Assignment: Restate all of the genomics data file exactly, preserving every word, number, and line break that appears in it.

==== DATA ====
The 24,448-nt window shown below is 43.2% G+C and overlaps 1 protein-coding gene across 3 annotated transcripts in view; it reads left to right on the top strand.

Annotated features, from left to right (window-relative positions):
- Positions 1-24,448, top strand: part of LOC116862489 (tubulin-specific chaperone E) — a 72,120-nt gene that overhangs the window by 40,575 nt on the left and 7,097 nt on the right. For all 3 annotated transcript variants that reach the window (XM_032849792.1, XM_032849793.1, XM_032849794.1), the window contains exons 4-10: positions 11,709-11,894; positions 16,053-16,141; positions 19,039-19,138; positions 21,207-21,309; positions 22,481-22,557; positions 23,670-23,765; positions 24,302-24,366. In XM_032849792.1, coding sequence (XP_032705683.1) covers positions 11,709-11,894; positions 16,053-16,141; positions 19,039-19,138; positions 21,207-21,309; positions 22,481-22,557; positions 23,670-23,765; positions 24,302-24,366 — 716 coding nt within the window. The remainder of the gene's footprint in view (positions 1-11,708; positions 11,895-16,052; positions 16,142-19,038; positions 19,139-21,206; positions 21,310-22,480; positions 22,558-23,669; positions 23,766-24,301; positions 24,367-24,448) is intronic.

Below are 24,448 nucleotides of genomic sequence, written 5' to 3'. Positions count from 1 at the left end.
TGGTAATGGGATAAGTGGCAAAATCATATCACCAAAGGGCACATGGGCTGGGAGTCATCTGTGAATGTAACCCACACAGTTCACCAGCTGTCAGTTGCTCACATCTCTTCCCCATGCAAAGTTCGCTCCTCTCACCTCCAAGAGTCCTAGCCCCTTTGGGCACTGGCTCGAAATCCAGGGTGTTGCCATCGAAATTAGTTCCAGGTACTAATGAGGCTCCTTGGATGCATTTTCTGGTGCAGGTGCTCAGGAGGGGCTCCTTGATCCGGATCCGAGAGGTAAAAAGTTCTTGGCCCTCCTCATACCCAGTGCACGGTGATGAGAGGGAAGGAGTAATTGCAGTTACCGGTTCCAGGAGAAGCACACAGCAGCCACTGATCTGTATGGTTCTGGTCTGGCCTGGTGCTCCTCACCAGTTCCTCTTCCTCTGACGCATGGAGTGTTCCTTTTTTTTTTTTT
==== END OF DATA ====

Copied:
The 24,448-nt window shown below is 43.2% G+C and overlaps 1 protein-coding gene across 3 annotated transcripts in view; it reads left to right on the top strand.

Annotated features, from left to right (window-relative positions):
- Positions 1-24,448, top strand: part of LOC116862489 (tubulin-specific chaperone E) — a 72,120-nt gene that overhangs the window by 40,575 nt on the left and 7,097 nt on the right. For all 3 annotated transcript variants that reach the window (XM_032849792.1, XM_032849793.1, XM_032849794.1), the window contains exons 4-10: positions 11,709-11,894; positions 16,053-16,141; positions 19,039-19,138; positions 21,207-21,309; positions 22,481-22,557; positions 23,670-23,765; positions 24,302-24,366. In XM_032849792.1, coding sequence (XP_032705683.1) covers positions 11,709-11,894; positions 16,053-16,141; positions 19,039-19,138; positions 21,207-21,309; positions 22,481-22,557; positions 23,670-23,765; positions 24,302-24,366 — 716 coding nt within the window. The remainder of the gene's footprint in view (positions 1-11,708; positions 11,895-16,052; positions 16,142-19,038; positions 19,139-21,206; positions 21,310-22,480; positions 22,558-23,669; positions 23,766-24,301; positions 24,367-24,448) is intronic.

Below are 24,448 nucleotides of genomic sequence, written 5' to 3'. Positions count from 1 at the left end.
TGGTAATGGGATAAGTGGCAAAATCATATCACCAAAGGGCACATGGGCTGGGAGTCATCTGTGAATGTAACCCACACAGTTCACCAGCTGTCAGTTGCTCACATCTCTTCCCCATGCAAAGTTCGCTCCTCTCACCTCCAAGAGTCCTAGCCCCTTTGGGCACTGGCTCGAAATCCAGGGTGTTGCCATCGAAATTAGTTCCAGGTACTAATGAGGCTCCTTGGATGCATTTTCTGGTGCAGGTGCTCAGGAGGGGCTCCTTGATCCGGATCCGAGAGGTAAAAAGTTCTTGGCCCTCCTCATACCCAGTGCACGGTGATGAGAGGGAAGGAGTAATTGCAGTTACCGGTTCCAGGAGAAGCACACAGCAGCCACTGATCTGTATGGTTCTGGTCTGGCCTGGTGCTCCTCACCAGTTCCTCTTCCTCTGACGCATGGAGTGTTCCTTTTTTTTTTTTT